US-EU summit 'hard to ink substantial deal'; Divergences 'profound within allies' on China-related affairs
Published: Oct 19, 2023 10:24 PM
(From left) President of the EU Commission Ursula von der Leyen, US President Joe Biden and European Council President Charles Michel arrive for the EU-US summit at the European Union headquarters in Brussels on Tuesday. Photo: AFP

(From left) President of the EU Commission Ursula von der Leyen, US President Joe Biden and European Council President Charles Michel. Photo: AFP

The US-EU summit, featuring US President Joe Biden, European Commission President Ursula von der Leyen and European Council President Charles Michel, is scheduled for Friday at the White House. 

Analysts said the summit is an important event where the US and Europe are trying to actively coordinate strategically. However, given the differences in their respective policies toward China, as well as the different voices within Europe regarding its relationship with China, it will be difficult for the US and Europe to reach a consensus on China at this summit, and US-EU joint statement expected to be issued during the summit could be no more than political cliché.

According to South China Morning Post, the transatlantic allies on Wednesday were frantically negotiating a statement to crown Biden's meeting with EU leaders, but arguments over China-related issues have pushed preparatory talks into overdrive.

A Washington-based public policy institution Center for European Policy Analysis (CEPA) published an article on Wednesday titling "'Steely Stuff' Dominates Upcoming EU-US Summit," which predicted that "A transatlantic trade truce on steel and aluminum could represent a major advance in combating climate change and China. Or it could underline transatlantic differences. The jury remains out." 

Media reported that on trade, an expected deal on steel and aluminum is beginning to look doubtful. The US wants the EU to probe overcapacity in the global industries of the two metals, with a view to slapping tariffs of 25 percent on steel products and 10 percent on aluminum from China, by far the world's biggest exporter of both product groups.

In return, the EU wants the permanent and full revocation of all Trump-era tariffs on its products, a deal it was hopeful of securing as recently as last week, SCMP reported.

Lü Xiang, a research fellow at the Chinese Academy of Social Sciences, told the Global Times on Thursday that the US is attempting to maintain its hegemony by demanding Europe to sacrifice its own interests in the entire trade and technology field. Especially when it comes to trade and technology exports, the US will require Europe to fully comply with American standards. 

"However, if the European countries eventually realize that being allies of the US comes at the cost of sacrificing their own interests rather than gaining anything, this relationship will ultimately be unsustainable," Lü said.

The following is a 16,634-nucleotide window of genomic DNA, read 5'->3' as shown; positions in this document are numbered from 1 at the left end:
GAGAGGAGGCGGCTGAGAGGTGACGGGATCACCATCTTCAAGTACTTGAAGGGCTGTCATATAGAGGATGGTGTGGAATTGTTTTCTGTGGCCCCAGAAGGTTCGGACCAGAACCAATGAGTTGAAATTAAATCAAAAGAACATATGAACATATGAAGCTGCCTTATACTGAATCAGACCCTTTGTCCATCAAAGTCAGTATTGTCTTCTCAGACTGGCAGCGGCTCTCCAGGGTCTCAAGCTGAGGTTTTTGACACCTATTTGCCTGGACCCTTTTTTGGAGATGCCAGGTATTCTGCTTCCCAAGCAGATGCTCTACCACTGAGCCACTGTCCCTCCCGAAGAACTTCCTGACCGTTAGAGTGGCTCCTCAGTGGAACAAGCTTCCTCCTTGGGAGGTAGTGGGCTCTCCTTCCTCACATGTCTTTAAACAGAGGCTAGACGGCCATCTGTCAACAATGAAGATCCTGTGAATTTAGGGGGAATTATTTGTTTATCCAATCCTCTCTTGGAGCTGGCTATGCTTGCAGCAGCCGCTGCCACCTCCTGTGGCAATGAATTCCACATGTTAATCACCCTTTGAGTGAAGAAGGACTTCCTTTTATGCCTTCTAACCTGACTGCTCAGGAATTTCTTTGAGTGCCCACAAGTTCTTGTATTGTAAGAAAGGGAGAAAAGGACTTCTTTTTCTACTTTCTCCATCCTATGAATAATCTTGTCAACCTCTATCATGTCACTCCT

The fundamental reason for their divergences is that the US wants to strategically utilize the EU and force the latter to strictly follow its policies, while the EU seeks to demonstrate autonomy in both strategic and economic aspects, Li Haidong, a professor at the China Foreign Affairs University, told the Global Times on Thursday.

"Although the US' efforts to influence Europe strategically will not cease, Europe's efforts to maintain its own interests and dignity and achieve autonomy will also not stop. Therefore, we cannot ignore the differences between the two sides, which are always present and quite profound," Li noted.

Considering their different interests over the China-related issues, the US and EU are very hard to reach a substantial deal targeting China, according to the analysts.

Although Europe is under immense pressure from the US, they also see that the election situation is very uncertain as the US has stepped into its election year, Lü said. 

"Even if they sign something with Biden now, it is unclear whether it will be effective in the future, so I tend to believe that European leaders will choose to observe further," the analyst said.

As the EU places great importance on its trade and economic relationship with China, it is difficult for it to completely follow the US which intends to use trade issues as a geopolitical tool, Li said.

While there may be some coordination on China-related trade issues at this summit, it will be challenging to reach a consensus or even bind together for geopolitical competition with China using trade as a tool, Li predicted. "Even the US itself is not willing to completely decouple [from China]. Europe is even less likely to do so."

"Europe will naturally have reservations when the US wants to unite it against China, especially when there is no constructive outcomes on the Ukraine crisis and the escalating Middle East issues" Li said.